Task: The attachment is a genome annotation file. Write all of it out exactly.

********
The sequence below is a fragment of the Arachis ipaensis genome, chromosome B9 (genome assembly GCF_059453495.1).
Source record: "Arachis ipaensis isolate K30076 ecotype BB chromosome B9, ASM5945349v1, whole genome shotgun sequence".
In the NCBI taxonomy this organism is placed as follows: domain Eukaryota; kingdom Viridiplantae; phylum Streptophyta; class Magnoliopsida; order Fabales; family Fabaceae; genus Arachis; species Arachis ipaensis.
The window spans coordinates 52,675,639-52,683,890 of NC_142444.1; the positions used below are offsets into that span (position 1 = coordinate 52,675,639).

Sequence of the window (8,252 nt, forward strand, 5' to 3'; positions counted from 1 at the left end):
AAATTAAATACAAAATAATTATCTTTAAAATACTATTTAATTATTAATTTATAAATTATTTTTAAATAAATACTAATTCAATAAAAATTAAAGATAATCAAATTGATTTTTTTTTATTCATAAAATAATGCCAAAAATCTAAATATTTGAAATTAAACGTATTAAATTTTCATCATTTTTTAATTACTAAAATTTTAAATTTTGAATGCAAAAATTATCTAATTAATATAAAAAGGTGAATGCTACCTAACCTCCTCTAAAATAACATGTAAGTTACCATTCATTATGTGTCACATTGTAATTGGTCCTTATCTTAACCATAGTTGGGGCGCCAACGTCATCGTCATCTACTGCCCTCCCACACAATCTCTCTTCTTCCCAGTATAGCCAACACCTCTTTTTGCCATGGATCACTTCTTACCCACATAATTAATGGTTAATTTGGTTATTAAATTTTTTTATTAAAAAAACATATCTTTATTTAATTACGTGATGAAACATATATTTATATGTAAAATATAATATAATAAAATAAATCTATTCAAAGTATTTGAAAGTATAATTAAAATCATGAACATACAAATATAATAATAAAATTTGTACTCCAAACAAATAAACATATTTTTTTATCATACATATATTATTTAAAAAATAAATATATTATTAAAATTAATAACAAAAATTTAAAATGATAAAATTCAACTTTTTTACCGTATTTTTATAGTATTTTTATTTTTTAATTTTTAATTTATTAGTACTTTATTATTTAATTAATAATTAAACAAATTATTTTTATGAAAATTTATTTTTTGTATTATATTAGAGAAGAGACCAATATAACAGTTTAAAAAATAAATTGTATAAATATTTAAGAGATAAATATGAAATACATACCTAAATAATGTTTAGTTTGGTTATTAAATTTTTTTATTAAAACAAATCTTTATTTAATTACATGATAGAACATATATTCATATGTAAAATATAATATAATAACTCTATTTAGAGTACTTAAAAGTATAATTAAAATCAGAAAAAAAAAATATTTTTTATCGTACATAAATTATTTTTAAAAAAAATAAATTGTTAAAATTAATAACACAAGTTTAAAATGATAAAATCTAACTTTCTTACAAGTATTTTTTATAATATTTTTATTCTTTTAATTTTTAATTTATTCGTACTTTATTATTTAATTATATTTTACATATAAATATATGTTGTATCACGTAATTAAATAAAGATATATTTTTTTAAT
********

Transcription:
The sequence below is a fragment of the Arachis ipaensis genome, chromosome B9 (genome assembly GCF_059453495.1).
Source record: "Arachis ipaensis isolate K30076 ecotype BB chromosome B9, ASM5945349v1, whole genome shotgun sequence".
In the NCBI taxonomy this organism is placed as follows: domain Eukaryota; kingdom Viridiplantae; phylum Streptophyta; class Magnoliopsida; order Fabales; family Fabaceae; genus Arachis; species Arachis ipaensis.
The window spans coordinates 52,675,639-52,683,890 of NC_142444.1; the positions used below are offsets into that span (position 1 = coordinate 52,675,639).

Sequence of the window (8,252 nt, forward strand, 5' to 3'; positions counted from 1 at the left end):
AAATTAAATACAAAATAATTATCTTTAAAATACTATTTAATTATTAATTTATAAATTATTTTTAAATAAATACTAATTCAATAAAAATTAAAGATAATCAAATTGATTTTTTTTTATTCATAAAATAATGCCAAAAATCTAAATATTTGAAATTAAACGTATTAAATTTTCATCATTTTTTAATTACTAAAATTTTAAATTTTGAATGCAAAAATTATCTAATTAATATAAAAAGGTGAATGCTACCTAACCTCCTCTAAAATAACATGTAAGTTACCATTCATTATGTGTCACATTGTAATTGGTCCTTATCTTAACCATAGTTGGGGCGCCAACGTCATCGTCATCTACTGCCCTCCCACACAATCTCTCTTCTTCCCAGTATAGCCAACACCTCTTTTTGCCATGGATCACTTCTTACCCACATAATTAATGGTTAATTTGGTTATTAAATTTTTTTATTAAAAAAACATATCTTTATTTAATTACGTGATGAAACATATATTTATATGTAAAATATAATATAATAAAATAAATCTATTCAAAGTATTTGAAAGTATAATTAAAATCATGAACATACAAATATAATAATAAAATTTGTACTCCAAACAAATAAACATATTTTTTTATCATACATATATTATTTAAAAAATAAATATATTATTAAAATTAATAACAAAAATTTAAAATGATAAAATTCAACTTTTTTACCGTATTTTTATAGTATTTTTATTTTTTAATTTTTAATTTATTAGTACTTTATTATTTAATTAATAATTAAACAAATTATTTTTATGAAAATTTATTTTTTGTATTATATTAGAGAAGAGACCAATATAACAGTTTAAAAAATAAATTGTATAAATATTTAAGAGATAAATATGAAATACATACCTAAATAATGTTTAGTTTGGTTATTAAATTTTTTTATTAAAACAAATCTTTATTTAATTACATGATAGAACATATATTCATATGTAAAATATAATATAATAACTCTATTTAGAGTACTTAAAAGTATAATTAAAATCAGAAAAAAAAAATATTTTTTATCGTACATAAATTATTTTTAAAAAAAATAAATTGTTAAAATTAATAACACAAGTTTAAAATGATAAAATCTAACTTTCTTACAAGTATTTTTTATAATATTTTTATTCTTTTAATTTTTAATTTATTCGTACTTTATTATTTAATTATATTTTACATATAAATATATGTTGTATCACGTAATTAAATAAAGATATATTTTTTTAAT